Every room in Darlington Hall has its purpose. Yeah, there are about a bajillion of these rooms, but trust us (or trust Mr. Stevens, at least)—they all matter.
For the butler, the pantry is a kind of office and sanctuary. The housekeeper has her parlour. These strictly defined spaces symbolize the distinct roles the butler and the housekeeper play, but they also symbolize their isolation from each other. They exist in different universes. They have separate jurisdictions within the house. It's all very orderly… and we know Mr. Stevens wouldn't have it any other way.
When Miss Kenton barges into his office, Stevens feels that she has crossed a boundary and his space is being violated. Likewise, he doesn't presume to walk in on her parlor uninvited, even when he hears her crying. This is symbolic on two levels. On the macro level, it shows how divided and stratified English society was back in the day on every level: the sexes didn't mix, different classes didn't mix, and even within a contained staff body there was a premium placed on, well, "place." You were either in your place or you were way the heck out of it.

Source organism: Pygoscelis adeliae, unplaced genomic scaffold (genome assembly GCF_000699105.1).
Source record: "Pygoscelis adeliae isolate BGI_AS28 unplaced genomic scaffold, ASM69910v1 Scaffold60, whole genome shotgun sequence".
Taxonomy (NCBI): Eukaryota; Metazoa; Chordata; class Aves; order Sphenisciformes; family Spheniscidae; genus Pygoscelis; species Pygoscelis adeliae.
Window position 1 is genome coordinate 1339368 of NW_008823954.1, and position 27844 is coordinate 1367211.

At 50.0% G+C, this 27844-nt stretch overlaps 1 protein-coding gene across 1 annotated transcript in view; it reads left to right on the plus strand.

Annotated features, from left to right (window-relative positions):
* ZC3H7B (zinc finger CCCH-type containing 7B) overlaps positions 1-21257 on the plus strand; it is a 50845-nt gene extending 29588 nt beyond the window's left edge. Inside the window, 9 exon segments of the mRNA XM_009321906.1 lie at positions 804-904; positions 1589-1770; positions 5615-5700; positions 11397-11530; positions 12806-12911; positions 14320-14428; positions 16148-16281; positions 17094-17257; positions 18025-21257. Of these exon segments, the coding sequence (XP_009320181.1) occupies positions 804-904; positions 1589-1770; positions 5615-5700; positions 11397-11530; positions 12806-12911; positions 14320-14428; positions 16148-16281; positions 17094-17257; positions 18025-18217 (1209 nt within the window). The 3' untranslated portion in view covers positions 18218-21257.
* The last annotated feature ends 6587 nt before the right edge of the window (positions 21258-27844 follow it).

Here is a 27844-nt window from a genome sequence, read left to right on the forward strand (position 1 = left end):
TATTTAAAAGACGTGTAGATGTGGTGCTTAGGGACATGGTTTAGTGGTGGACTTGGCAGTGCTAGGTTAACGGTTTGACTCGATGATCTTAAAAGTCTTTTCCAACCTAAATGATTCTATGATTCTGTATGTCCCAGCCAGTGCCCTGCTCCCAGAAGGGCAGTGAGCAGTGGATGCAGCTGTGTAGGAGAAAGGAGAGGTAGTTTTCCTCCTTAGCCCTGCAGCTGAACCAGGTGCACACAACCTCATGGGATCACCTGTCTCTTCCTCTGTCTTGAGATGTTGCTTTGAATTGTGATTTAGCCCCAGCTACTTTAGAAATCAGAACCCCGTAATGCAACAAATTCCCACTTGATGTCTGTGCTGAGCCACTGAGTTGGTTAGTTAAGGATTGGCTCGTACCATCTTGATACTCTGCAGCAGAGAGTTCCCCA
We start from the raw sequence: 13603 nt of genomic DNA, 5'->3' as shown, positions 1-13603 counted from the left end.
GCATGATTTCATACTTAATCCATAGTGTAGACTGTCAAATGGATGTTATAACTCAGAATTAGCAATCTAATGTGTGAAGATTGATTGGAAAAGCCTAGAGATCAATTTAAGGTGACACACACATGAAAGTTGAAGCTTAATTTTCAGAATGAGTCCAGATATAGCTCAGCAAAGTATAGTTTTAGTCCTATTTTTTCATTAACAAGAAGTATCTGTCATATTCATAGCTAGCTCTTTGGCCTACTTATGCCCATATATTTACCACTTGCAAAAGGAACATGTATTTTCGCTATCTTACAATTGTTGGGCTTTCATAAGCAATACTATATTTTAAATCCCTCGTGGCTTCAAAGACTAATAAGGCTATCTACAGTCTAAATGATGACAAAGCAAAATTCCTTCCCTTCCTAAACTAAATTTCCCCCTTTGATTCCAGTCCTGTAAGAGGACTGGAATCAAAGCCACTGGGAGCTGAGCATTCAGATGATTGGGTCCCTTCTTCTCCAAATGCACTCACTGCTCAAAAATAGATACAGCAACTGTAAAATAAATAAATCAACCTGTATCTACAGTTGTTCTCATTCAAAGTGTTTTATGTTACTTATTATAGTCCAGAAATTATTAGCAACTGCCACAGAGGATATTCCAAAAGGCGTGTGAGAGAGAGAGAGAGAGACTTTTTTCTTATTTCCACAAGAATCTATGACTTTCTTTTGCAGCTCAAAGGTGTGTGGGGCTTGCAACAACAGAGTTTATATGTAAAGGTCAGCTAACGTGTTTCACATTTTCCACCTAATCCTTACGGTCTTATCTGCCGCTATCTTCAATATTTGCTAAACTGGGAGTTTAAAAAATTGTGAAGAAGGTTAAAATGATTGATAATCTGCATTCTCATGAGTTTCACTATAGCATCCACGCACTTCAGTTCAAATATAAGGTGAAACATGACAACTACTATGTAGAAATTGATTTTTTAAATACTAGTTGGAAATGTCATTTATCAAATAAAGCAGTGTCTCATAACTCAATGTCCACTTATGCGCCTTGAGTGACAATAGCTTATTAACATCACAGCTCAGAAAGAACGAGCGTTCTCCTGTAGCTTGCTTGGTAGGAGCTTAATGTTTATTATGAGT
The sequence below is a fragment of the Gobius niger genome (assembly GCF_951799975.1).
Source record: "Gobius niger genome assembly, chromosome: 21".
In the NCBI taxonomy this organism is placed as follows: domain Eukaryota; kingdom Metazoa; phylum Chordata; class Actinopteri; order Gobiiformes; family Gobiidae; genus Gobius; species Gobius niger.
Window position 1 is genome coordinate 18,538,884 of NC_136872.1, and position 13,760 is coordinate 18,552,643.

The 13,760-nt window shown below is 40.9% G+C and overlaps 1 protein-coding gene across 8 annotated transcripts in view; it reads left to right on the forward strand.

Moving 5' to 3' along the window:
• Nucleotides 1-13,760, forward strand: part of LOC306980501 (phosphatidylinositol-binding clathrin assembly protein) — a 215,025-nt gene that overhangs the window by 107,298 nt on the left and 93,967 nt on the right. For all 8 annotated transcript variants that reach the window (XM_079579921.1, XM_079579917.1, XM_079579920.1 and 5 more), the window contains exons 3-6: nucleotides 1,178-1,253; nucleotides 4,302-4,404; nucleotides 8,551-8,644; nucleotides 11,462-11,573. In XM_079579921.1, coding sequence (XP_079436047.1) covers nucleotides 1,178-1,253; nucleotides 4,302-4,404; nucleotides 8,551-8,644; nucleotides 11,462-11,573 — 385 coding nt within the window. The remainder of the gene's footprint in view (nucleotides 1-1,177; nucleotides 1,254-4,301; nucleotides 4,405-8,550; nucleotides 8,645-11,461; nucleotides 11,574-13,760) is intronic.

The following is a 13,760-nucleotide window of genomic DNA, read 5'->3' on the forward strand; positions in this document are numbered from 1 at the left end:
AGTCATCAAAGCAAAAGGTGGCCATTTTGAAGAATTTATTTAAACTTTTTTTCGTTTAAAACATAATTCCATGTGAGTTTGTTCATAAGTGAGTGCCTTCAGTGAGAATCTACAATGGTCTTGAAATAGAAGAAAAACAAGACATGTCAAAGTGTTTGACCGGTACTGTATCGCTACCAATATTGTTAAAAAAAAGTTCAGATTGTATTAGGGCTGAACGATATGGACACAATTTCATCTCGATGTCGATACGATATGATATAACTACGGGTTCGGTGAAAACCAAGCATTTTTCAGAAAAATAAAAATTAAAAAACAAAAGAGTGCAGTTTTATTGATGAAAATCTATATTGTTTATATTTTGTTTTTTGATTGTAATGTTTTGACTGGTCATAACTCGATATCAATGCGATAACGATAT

On a micro level, these two domains show how isolated Mr. Stevens and Miss Kenton were from one another. Sure, they did have some close moments—the afternoon cocoa they share in Miss Kenton's parlor marks a moment when their friendship is at its most intimate—but ultimately Miss Kenton ends up holed up in her parlour.
It is a recollection of standing alone in the back corridor before the closed door of Miss Kenton's parlour; I was not actually facing the door, but standing with my person half turned towards it, transfixed by indecision as to whether or not I should knock; for at that moment, as I recall, I had been struck by the conviction that behind that very door, just a few yards from me, Miss Kenton was in fact crying. (7. 33)
This is the point at which we usually scream "Mr. Stevens, you idiot!" and throw our copy of The Remains of The Day across the room.
Compare these rigidly defined spaces to the guesthouses and inns that Stevens encounters on his road trip. The inns are often noisy: tons of people are all jumbled together. When Stevens gets lost in Moscombe, some villagers convert their son's bedroom into a guest room: sharing is caring in Moscombe.
When he finally arrives in Cornwall, the rain pours into a courtyard, driving everyone inside. These spaces are not restricted—they enable mingling in a way that Darlington Hall does not. Just another point of proof that life inside Darlington Hall (or, perhaps, in proximity to the classist stratification that crops up in places like Darlington Hall) is toxic to making friends and influencing people.